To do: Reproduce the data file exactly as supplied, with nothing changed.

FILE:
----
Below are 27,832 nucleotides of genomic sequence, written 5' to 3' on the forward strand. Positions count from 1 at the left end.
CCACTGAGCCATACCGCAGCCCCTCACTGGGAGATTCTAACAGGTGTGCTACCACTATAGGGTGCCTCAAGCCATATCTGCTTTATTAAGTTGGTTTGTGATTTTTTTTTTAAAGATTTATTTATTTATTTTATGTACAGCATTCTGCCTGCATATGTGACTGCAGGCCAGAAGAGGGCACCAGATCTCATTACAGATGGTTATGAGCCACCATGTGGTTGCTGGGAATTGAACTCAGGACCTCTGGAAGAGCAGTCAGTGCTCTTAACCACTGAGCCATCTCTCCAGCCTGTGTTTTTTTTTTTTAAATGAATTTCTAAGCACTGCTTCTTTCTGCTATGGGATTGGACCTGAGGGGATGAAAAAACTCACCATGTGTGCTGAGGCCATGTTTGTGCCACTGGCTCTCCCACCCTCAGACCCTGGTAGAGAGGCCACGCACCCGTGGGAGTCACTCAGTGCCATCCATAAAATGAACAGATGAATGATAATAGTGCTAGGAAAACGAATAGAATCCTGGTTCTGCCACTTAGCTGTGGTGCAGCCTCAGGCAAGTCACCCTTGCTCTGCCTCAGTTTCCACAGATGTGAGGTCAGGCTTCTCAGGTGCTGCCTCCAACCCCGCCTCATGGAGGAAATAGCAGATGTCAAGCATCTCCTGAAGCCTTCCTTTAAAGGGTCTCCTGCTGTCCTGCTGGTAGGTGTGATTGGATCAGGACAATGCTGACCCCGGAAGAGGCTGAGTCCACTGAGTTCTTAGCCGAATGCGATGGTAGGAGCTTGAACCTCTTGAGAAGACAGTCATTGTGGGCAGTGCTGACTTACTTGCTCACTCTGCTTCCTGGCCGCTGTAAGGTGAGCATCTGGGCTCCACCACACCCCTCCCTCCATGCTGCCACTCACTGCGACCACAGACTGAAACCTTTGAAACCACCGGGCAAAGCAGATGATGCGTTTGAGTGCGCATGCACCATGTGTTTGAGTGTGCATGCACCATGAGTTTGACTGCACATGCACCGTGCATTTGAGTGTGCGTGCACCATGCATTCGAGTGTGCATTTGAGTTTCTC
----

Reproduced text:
Below are 27,832 nucleotides of genomic sequence, written 5' to 3' on the forward strand. Positions count from 1 at the left end.
CCACTGAGCCATACCGCAGCCCCTCACTGGGAGATTCTAACAGGTGTGCTACCACTATAGGGTGCCTCAAGCCATATCTGCTTTATTAAGTTGGTTTGTGATTTTTTTTTTAAAGATTTATTTATTTATTTTATGTACAGCATTCTGCCTGCATATGTGACTGCAGGCCAGAAGAGGGCACCAGATCTCATTACAGATGGTTATGAGCCACCATGTGGTTGCTGGGAATTGAACTCAGGACCTCTGGAAGAGCAGTCAGTGCTCTTAACCACTGAGCCATCTCTCCAGCCTGTGTTTTTTTTTTTTAAATGAATTTCTAAGCACTGCTTCTTTCTGCTATGGGATTGGACCTGAGGGGATGAAAAAACTCACCATGTGTGCTGAGGCCATGTTTGTGCCACTGGCTCTCCCACCCTCAGACCCTGGTAGAGAGGCCACGCACCCGTGGGAGTCACTCAGTGCCATCCATAAAATGAACAGATGAATGATAATAGTGCTAGGAAAACGAATAGAATCCTGGTTCTGCCACTTAGCTGTGGTGCAGCCTCAGGCAAGTCACCCTTGCTCTGCCTCAGTTTCCACAGATGTGAGGTCAGGCTTCTCAGGTGCTGCCTCCAACCCCGCCTCATGGAGGAAATAGCAGATGTCAAGCATCTCCTGAAGCCTTCCTTTAAAGGGTCTCCTGCTGTCCTGCTGGTAGGTGTGATTGGATCAGGACAATGCTGACCCCGGAAGAGGCTGAGTCCACTGAGTTCTTAGCCGAATGCGATGGTAGGAGCTTGAACCTCTTGAGAAGACAGTCATTGTGGGCAGTGCTGACTTACTTGCTCACTCTGCTTCCTGGCCGCTGTAAGGTGAGCATCTGGGCTCCACCACACCCCTCCCTCCATGCTGCCACTCACTGCGACCACAGACTGAAACCTTTGAAACCACCGGGCAAAGCAGATGATGCGTTTGAGTGCGCATGCACCATGTGTTTGAGTGTGCATGCACCATGAGTTTGACTGCACATGCACCGTGCATTTGAGTGTGCGTGCACCATGCATTCGAGTGTGCATTTGAGTTTCTC